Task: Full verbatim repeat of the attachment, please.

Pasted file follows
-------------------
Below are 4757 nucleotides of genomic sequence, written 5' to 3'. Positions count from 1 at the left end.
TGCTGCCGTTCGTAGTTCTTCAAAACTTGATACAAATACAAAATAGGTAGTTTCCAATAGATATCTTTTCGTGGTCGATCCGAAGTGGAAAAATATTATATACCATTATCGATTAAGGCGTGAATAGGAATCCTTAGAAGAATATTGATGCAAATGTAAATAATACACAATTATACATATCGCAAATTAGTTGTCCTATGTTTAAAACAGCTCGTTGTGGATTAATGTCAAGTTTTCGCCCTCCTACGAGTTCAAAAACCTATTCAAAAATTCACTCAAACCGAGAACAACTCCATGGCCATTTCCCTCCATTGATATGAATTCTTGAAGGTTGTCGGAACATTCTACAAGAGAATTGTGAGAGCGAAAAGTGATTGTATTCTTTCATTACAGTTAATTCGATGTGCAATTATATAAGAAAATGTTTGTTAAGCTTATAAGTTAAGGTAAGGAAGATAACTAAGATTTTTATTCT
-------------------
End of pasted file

Below are 4757 nucleotides of genomic sequence, written 5' to 3'. Positions count from 1 at the left end.
TGCTGCCGTTCGTAGTTCTTCAAAACTTGATACAAATACAAAATAGGTAGTTTCCAATAGATATCTTTTCGTGGTCGATCCGAAGTGGAAAAATATTATATACCATTATCGATTAAGGCGTGAATAGGAATCCTTAGAAGAATATTGATGCAAATGTAAATAATACACAATTATACATATCGCAAATTAGTTGTCCTATGTTTAAAACAGCTCGTTGTGGATTAATGTCAAGTTTTCGCCCTCCTACGAGTTCAAAAACCTATTCAAAAATTCACTCAAACCGAGAACAACTCCATGGCCATTTCCCTCCATTGATATGAATTCTTGAAGGTTGTCGGAACATTCTACAAGAGAATTGTGAGAGCGAAAAGTGATTGTATTCTTTCATTACAGTTAATTCGATGTGCAATTATATAAGAAAATGTTTGTTAAGCTTATAAGTTAAGGTAAGGAAGATAACTAAGATTTTTATTCT